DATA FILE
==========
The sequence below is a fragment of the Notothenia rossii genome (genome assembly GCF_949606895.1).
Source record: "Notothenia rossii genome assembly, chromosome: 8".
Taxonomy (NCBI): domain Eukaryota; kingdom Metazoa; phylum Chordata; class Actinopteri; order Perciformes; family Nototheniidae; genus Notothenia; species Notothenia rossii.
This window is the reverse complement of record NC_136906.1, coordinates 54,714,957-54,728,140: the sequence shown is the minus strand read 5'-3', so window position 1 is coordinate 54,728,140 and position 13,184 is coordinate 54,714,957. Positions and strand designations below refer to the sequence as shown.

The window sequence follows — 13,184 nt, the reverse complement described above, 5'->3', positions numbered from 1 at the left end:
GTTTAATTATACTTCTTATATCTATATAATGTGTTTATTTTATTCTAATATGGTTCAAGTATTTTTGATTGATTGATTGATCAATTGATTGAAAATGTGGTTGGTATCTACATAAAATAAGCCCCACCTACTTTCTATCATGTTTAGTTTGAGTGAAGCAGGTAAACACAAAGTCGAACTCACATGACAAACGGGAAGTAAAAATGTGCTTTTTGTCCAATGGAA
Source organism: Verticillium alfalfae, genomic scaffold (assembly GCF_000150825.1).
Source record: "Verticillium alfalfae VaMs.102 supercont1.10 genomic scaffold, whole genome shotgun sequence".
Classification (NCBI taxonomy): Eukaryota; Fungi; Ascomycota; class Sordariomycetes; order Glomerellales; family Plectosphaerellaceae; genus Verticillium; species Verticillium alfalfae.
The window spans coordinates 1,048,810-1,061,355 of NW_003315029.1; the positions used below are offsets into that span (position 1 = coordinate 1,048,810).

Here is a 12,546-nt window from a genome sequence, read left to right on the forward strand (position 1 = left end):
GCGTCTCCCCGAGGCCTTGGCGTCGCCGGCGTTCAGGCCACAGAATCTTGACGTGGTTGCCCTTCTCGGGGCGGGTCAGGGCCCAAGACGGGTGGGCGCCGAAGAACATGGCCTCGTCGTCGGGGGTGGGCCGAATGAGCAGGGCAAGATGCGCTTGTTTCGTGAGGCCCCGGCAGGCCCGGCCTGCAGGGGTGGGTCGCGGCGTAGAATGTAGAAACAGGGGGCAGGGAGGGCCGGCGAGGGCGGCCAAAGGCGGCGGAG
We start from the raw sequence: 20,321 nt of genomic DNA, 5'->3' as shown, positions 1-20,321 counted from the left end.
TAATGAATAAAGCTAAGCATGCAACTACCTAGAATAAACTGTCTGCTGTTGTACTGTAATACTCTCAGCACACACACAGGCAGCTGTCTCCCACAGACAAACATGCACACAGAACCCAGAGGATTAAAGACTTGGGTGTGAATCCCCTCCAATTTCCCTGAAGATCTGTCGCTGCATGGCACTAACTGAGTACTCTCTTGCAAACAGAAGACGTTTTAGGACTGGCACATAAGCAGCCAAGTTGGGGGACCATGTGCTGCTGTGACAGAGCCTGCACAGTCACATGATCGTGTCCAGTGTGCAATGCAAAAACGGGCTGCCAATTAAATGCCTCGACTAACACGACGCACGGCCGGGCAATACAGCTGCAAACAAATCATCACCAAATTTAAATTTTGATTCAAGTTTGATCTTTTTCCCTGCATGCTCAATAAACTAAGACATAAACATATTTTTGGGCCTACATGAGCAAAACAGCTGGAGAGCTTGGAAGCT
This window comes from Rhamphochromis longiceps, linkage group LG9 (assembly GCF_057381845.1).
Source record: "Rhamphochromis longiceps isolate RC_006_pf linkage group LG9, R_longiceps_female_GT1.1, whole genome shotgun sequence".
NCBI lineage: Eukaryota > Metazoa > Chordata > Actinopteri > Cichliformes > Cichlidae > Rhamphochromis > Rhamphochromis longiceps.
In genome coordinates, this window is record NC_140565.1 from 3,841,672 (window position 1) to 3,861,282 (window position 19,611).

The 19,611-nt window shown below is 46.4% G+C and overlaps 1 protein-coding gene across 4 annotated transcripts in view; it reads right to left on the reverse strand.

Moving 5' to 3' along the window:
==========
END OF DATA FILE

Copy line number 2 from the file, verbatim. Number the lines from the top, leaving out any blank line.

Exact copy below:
Source record: "Notothenia rossii genome assembly, chromosome: 8".